The verification mark comes under USP's Ingredient Verification Program, a third-party audit that tests the quality of ingredients.
“The USP Ingredient Verification Program reinforces the message of excellence above merely meeting USP requirements to our customers in a way no internally produced message possibly could,” said Scott Steinford, President, ZMC-USA.
“The key to any quality ingredient is how the product is made and not simply where it is made,” he added, re-iterating comments made after the firm received USP verification for its CoQ10 and Beta-Carotene earlier this year.
Indeed, receiving third-party quality verification for ingredients coming out of China has been a priority for many firms, anxious to reassure customers in light of recent ingredient scares in the country.
Out of the 11 dietary supplement ingredients firms that participate in USP’s verification program, six of these are in China, USP’s John Atwater told NutraIngredients-USA.com today.
These include Huain MDC Chemistry, Pura Pharm International, Tangshan Sanxin Biochemical Products, TSI Health Sciences, Yantai Dongcheng Biochemical and ZMC. USP’s Chinese office is based in Shanghai.
The group's verification program encompasses both active and inactive ingredients in the manufacture of dietary supplements.
Ingredients that meet the requirements of the verification processes can use the USP Verified Dietary Supplement Ingredient Mark on their products. According to USP, this helps manufacturers recognize that they are buying ingredients of consistent quality.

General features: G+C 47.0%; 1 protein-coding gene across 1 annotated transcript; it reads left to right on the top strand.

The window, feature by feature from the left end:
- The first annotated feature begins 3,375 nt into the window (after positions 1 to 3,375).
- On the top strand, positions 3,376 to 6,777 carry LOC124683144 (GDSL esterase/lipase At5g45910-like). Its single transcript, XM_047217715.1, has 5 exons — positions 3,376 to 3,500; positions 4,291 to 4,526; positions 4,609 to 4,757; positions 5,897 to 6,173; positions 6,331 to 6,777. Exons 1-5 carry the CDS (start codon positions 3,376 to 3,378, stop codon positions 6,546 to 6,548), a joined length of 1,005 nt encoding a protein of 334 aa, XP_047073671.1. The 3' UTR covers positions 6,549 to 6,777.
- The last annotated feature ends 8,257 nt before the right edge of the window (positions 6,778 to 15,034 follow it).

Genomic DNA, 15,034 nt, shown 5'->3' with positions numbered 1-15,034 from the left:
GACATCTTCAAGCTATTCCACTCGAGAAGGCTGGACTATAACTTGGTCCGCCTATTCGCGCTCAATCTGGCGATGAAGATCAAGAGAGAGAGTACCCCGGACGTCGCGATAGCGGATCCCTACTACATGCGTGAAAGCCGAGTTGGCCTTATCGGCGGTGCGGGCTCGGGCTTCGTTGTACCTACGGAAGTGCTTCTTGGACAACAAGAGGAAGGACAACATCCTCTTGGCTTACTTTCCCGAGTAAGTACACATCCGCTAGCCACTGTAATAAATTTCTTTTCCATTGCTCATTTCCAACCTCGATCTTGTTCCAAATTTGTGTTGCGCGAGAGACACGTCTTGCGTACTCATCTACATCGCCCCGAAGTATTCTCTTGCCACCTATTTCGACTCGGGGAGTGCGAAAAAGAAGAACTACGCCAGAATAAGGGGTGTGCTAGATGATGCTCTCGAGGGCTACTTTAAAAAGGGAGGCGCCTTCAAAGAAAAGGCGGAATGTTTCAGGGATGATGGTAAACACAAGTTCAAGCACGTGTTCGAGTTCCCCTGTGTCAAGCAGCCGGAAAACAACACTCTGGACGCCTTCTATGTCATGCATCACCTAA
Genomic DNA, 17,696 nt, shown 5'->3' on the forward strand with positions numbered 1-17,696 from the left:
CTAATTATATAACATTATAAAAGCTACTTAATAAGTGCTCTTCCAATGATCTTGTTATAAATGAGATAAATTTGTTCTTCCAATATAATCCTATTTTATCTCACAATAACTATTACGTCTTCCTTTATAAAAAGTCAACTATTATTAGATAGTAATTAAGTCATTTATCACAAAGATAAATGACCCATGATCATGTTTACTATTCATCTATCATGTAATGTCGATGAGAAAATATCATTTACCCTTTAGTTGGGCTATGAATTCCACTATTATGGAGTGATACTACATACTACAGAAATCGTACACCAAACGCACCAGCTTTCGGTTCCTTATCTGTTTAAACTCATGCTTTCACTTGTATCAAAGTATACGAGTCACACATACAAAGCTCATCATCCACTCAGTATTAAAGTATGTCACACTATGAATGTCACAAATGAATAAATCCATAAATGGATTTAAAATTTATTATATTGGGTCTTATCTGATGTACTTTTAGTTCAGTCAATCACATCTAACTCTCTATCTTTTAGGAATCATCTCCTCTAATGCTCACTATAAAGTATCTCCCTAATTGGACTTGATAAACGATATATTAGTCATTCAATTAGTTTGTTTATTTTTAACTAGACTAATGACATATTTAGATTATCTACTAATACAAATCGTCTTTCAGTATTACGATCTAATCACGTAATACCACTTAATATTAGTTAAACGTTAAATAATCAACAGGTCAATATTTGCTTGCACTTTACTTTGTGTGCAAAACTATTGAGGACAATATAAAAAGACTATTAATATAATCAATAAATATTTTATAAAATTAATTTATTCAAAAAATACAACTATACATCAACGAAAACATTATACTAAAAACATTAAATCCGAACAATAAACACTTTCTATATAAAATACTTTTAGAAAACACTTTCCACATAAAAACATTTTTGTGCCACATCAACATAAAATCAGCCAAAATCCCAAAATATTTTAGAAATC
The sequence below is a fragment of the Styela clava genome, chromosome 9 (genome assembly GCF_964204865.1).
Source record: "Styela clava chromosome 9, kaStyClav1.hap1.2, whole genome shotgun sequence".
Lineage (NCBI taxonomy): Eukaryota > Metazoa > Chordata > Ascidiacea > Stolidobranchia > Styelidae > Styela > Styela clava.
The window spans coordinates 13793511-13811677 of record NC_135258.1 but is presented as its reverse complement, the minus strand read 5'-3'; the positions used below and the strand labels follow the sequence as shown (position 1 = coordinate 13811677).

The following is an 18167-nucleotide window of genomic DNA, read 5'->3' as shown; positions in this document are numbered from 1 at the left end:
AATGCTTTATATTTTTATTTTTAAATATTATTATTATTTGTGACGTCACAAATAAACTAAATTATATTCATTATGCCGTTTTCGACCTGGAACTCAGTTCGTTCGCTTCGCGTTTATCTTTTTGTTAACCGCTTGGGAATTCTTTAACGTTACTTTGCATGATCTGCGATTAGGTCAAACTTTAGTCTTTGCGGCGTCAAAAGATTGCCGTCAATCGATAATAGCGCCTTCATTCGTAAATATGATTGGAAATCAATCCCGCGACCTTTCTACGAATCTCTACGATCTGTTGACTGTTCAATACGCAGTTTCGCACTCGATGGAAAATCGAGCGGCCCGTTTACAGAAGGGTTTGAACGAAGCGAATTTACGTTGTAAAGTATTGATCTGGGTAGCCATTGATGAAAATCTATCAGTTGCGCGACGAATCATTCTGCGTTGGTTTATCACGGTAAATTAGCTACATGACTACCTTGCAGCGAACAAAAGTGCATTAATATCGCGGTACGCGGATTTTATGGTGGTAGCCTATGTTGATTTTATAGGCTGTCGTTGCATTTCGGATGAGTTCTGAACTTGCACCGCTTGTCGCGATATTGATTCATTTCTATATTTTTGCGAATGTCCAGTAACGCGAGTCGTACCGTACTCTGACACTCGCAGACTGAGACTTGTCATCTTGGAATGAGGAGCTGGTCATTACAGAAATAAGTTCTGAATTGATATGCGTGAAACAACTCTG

In order to grant ZMC the use of its quality mark, USP verified the company's vitamin E ingredients through an audit of good manufacturing practices, conducted at the firm's plant in Zhejiang Province, China, as well as a review of manufacturing and quality control documentation, and laboratory testing.
The verification means that the ingredients are guaranteed consistent from batch to batch, said ZMC. They also meet label or certificate analysis claims for identity, strength, purity and quality, and they are prepared in accordance with accepted manufacturing processes.
The specific ingredients tested include D-alpha tocopheryl succinate, D.L alpha tocopheryl acetate and D-alpha tocopheryl acetate.
There are eight forms of vitamin E: four tocopherols (alpha, beta, gamma, delta) and four tocotrienols (alpha, beta, gamma, delta).
Alpha-tocopherol (alpha-Toc) is the main source found in supplements and in the European diet, while gamma-tocopherol (gamma-Toc) is the most common form in the American diet.
Studies have linked vitamin E to a host of health benefits, such as improving the function of the liver and thereby strengthening the body's defense system, as well as helping to protect against Alzheimer's disease. It is also thought to have an anti-cancer effect.
The vitamin E category suffered a big hit in 2005 following a widely publicized meta-analysis at the tail end of 2004 that linked vitamin E with an increased risk of all-cause mortality (Annals of Internal Medicine 2005 Jan 4;142(1):37-46).
The study stated that daily vitamin E doses of 400 international units (IU) or more can increase the risk of death and should be avoided.
The conflicting evidence has left consumers unsure of the benefits and wary of the harm. The day after the report came out, 20 percent of US consumers taking vitamin E supplements stopped taking them. Sales of the vitamin fell some $102m. Indeed, Cognis Nutrition and Health, one of the leading suppliers of vitamin E in the US reported a decrease in demand for its natural vitamin E products of 40 per cent, which led to a drop in revenues of 18 per cent in 2005.
However, the situation has since improved, with the market now recovered to the point where major vitamin E suppliers, such as Cognis and DSM, feel it can absorb recently implemented price increases.